Monday, February 23, 2009


Matagorda, Texas

Leaving Goose Island

I've been away from the computer for a few days, following the call of grandchildren. Now, I am here to finish up Goose Island and move on to other interesting places. I want to apologize to my one faithful reader from Walsenberg, Co. for not having anything new for you to read. I haven't a clue who you are, but I do appreciate the fact that you are making an effort to follow my ramblings. I smile when I see that you have shown up on my blog.

The last morning at Goose Island was slow and peaceful. We delayed as long as possible before we had to start getting old "Trusty" in travel mode. But, grandchildren were calling and we had places to go and people to see before we could head home.

We pulled out of Goose Island State Park and headed toward Houston. I had been reading about the history of Matagorda and since we were in the general vicinity I thought we should go there. It wasn't a lengthy detour, and it was well worth the few extra hours that it took to get to our final destination.

Great Blue Heron beside road leading to Matagorda Beach

Matagorda is a small, coastal town packed full of Texas history that dates all the way back to the time of French explorer La Salle who sailed into Matagorda Bay in 1685. One of his four ships was grabbed by pirates and another sank. LaSalle was left with just two ships and a number of would-be settlers. One ship was sent back to France with many of the original passengers. That left him with just one ship and that last ship, the La Belle, sank in Matagorda Bay. LaSalle took a few men and went in search of help and supplies and was eventually murdered by his own men. The remainder of his small party who stayed behind on the coast were killed by the Karankawa Indians. The Karankawa were unusually tall (some say at least seven feet tall) nomadic indians who moved along the Texas coastal regions. They were heavily tattoed on their naked bodies and had their lips and nipples pierced with long pieces of sharpened wood . They smeared their bodies with alligator fat to protect themselves from insects and practiced cannibalism. Such was the fate of the few of the Lasalle party who stayed behind.

More than 300 years later, the LaBelle was discovered seven miles off shore in just twelve feet of water. What a find! The recovery of the ship was covered by PBS's Nova. It was remarkably well preserved by the Matagorda Bay silt and many of it's artifacts are in museums in small towns along the Texas coast. The museum in Matagorda has one of the ships ornate bronze cannons.

Matagorda was one of Stephen F. Austin's three original colonies and was at one time the third largest city in Texas, with a population of around 1,500. It was named the seat of the county government, and Austin had great hope for this city with it's great location on the Gulf of Mexico; however, repeated hurricanes and tropical storms continued to lash at the town and destroy what had been built. So, in 1984 residents of Matagorda County voted to move the county seat to Bay City just north of Matagorda. Today, it is a community of about 600-1000 residents that serves as a getaway for fishermen and people with weekend homes on the road that leads to the beautiful Matagorda County Beach.

The road from Matagorda to the beach ends in a beautiful park that has just recently been constructed. The park houses a nice, spacious welcome center, shelters for picnics and clean bathrooms. The beach itself is beautiful, clean and uncluttered. There are very few beach house on the beach itself which makes the beach more special. Actually, most of the "beach houses" are located along the road to the beach along the Colorado River. The Colorado River empties into the gulf right here in Matagorda and is a haven for fishermen. Most all of the houses along the Colorado have lighted piers on the river so you can play on the beach (which is just minutes away) all day and fish all night. Many of the houses are available as rentals. Now, that's just heaven on earth!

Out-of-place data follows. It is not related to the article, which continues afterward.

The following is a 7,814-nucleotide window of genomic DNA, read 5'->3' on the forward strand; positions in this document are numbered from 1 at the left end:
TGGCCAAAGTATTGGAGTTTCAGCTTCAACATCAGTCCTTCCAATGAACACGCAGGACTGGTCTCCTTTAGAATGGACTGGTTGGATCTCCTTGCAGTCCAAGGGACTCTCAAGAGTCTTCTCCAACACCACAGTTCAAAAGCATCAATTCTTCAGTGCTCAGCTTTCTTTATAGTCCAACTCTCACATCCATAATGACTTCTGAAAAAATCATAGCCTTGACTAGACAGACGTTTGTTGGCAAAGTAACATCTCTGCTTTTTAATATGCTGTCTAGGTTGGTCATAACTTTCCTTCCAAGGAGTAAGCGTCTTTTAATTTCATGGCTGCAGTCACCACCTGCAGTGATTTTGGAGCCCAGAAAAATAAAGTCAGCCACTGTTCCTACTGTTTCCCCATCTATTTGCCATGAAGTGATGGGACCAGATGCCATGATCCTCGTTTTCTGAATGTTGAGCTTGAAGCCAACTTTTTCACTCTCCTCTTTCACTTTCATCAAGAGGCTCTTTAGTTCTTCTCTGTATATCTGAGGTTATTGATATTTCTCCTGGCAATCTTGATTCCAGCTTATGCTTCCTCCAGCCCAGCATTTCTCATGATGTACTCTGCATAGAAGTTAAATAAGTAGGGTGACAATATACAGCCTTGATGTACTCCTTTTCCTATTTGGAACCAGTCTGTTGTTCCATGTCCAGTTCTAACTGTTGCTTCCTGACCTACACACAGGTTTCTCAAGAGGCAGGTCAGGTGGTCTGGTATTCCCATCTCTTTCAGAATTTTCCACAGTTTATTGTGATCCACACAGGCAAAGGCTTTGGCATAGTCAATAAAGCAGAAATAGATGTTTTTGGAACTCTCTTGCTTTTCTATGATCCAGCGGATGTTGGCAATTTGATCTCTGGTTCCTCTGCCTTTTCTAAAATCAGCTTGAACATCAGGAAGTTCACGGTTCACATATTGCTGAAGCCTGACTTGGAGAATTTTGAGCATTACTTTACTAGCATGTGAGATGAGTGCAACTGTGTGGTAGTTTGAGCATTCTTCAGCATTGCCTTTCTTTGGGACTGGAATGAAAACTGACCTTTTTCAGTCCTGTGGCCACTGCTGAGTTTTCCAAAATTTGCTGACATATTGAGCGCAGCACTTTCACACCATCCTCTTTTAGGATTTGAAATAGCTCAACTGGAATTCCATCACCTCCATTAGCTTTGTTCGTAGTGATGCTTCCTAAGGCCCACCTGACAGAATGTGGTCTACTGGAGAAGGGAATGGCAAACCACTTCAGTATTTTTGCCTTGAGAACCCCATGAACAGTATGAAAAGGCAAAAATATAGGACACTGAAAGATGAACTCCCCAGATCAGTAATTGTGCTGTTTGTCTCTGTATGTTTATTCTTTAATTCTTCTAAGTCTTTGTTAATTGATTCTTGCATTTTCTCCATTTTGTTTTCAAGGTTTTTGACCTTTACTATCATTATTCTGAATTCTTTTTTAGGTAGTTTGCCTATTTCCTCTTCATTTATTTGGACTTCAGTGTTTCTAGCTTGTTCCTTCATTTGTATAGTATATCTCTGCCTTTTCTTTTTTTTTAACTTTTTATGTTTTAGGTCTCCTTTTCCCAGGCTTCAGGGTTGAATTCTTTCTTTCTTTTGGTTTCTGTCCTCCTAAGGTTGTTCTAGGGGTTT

My plan is to rent a couple or three of those houses for a family vacation. I think it would be the perfect place to take young children and teenagers, especially those who love to fish (and I have more than a few). We could even use old "Trusty" because camping is allowed on the beach. (That may just be tent camping, gotta check on that.) Sounds like a plan to me. Gotta start saving my quarters!

Matagorda County is also one of the greatest places in all of North America for birding. It consistently rates #1 in the National Audubon Society's Christmas bird count. I'm thinking there's lots to do in Matagorda that I haven't done. Gotta get back down there.

1 comment:

  1. 0 comments on this one? How sad. Now you'll have one, LK.

    Although we celebrated my fifth birthday in Markham, a small town about eight miles from Bay City, we moved there as soon as my parents could find a place.

    I lived in Bay City throughout my school years, until I left for The University in Austin, while my parents remained in Bay City until I was twenty-four, when they also moved to Austin.

    Let us say that I 'lived' in Bay City at least from 1941 until either 1954 or 1958, depending on your point of view, and Bay City was the county seat during those years.

    I think someone misled you about the 1984 date, or perhaps like me, you experienced the "dyslexic fingers". which often happens in my life.

    And now I have it! It was not deception, it was the dyslexic fingers that altered the date!

    Handbook of Texas Online indicates that the citizens voted in 1894, while Bay City was still in the conceptual stages.

    Willie C